Evelyn De Morgan and Botticelli

Kirsty Stonell Walker made an excellent point in Endless Digressions on Evelyn De Morgan:  she’s such a fascinating artist that it feels impossible to keep a post about her short.  Her work is large, vivid in color, and often depicts a spiritual theme or an allegory.  And if there’s anything I love, it’s an allegorical…
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The Mirror of Venus

Burne-Jones’ painting The Mirror of Venus is a celebration of female beauty.  Ten women, often identified as Venus and her attendants, gather around their own watery reflections.  The landscape is no rival for their beauty — it’s a bleak land that was described by author Christopher Wood as ‘strangely lunar’. The painting doesn’t offer us…
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Eos

Eos is goddess of the dawn; she brings forth hope of the new day.  She opens the gates of Heaven for the sun to rise, allowing her brother Helios (the sun god) to begin his daily journey across the sky.  In the Homeric hymns, she is depicted as accompanying Helios. She is also the mother…
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Demeter and Persephone

In De Morgan’s painting,  we see Demeter as she mourns the loss of her daughter.  Stricken with grief,  she clasps her head–surrounded by shafts of wheat,  denoting Demeter’s role as goddess of the harvest. The tale of Demeter and Persephone personifies the depth of a mother’s love.  It is a myth about the death and…
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Damsel, Fallen Woman, Goddess

Pre-Raphaelite art includes many beautiful yet different types of women. On one end of the spectrum, we have damsels in distress that need to be rescued. Or fallen women in need of forgiveness for having fallen (as if they fell by themselves). On the other end, we have goddesses and mythological women who need no…
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Those Rossetti Lips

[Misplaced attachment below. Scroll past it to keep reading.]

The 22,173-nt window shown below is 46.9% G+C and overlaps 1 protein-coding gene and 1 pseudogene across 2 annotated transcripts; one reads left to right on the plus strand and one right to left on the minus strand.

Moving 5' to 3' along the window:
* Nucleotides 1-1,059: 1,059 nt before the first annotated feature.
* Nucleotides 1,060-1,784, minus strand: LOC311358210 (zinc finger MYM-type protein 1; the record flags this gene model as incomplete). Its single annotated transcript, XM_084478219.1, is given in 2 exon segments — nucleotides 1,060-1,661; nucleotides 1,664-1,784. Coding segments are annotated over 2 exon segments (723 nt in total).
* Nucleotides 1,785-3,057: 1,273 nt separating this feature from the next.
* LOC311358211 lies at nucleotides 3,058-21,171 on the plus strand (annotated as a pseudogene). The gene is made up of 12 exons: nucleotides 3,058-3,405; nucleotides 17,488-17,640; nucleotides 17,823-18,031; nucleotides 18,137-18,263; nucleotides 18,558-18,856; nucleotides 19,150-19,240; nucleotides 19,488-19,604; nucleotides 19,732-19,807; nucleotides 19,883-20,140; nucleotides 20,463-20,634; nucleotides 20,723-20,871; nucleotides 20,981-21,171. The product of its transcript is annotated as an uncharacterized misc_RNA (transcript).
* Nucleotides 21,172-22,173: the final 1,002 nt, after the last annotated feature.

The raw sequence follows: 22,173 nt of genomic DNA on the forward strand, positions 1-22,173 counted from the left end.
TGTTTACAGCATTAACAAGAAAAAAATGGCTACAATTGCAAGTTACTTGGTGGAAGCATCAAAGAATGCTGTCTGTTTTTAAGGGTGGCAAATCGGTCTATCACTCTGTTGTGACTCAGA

One of my favorite details in Rossetti’s Proserpine is that her lips are painted almost the exact shade of the pomegranate.  Those luscious, cupid’s bow lips and the elongated neck are indicative of Rossetti’s later style.  It was a time in his life when he was plagued with mental health troubles and personal drama, yet…
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Circe Invidiosa

Waterhouse is an adept at blending feminine beauty and mystery.  Here he depicts the goddess Circe amidst shades of greens and blues, creating a world that draws us in and mesmerizes.   If you really look at this painting, you can feel yourself transported into Circe’s world:  you can hear the water echoing through a secluded grotto. …
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Magic in Pre-Raphaelite and Symbolist Art

Magic and witchcraft can be depicted as ugly and dark in art as in William Blake’s Hecate, but Pre-Raphaelite artists embrace its beauty and mysticism. Look at her skirt. Her magical symbols, I think, are Celtic in origin. If anyone has any info on them, please post a comment.

The Tale of Pygmalion

The tale of Pygmalion dates back to Ovid’s Metamorphoses. The paintings featured here are the second series painted by Sir Edward Coley Burne-Jones. Pygmalion is a sculptor who is disgusted by the behavior of local women, who are frivolous, shallow, and immoral. His decision to live a life of celibacy instead of choosing one of…
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Astarte Syriaca

Astarte Syriaca (painting and poem by Dante Gabriel Rossetti) Mystery: lo! betwixt the sun and moon Astarte of the Syrians: Venus Queen Ere Aphrodite was. In silver sheen Her twofold girdle clasps the infinite boon Of bliss whereof the heaven and earth commune: And from her neck’s inclining flower-stem lean Love-freighted lips and absolute eyes…
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Proserpine

Just as Rossetti did with Elizabeth Siddal, he painted Jane Morris obsessively. It may seem fitting that he posed Jane in the classic myth of Proserpine in this painting, which can be considered one of his most recognizable works. Proserpine was the daughter of the goddess Ceres (personally, I prefer the Greek version, in which…
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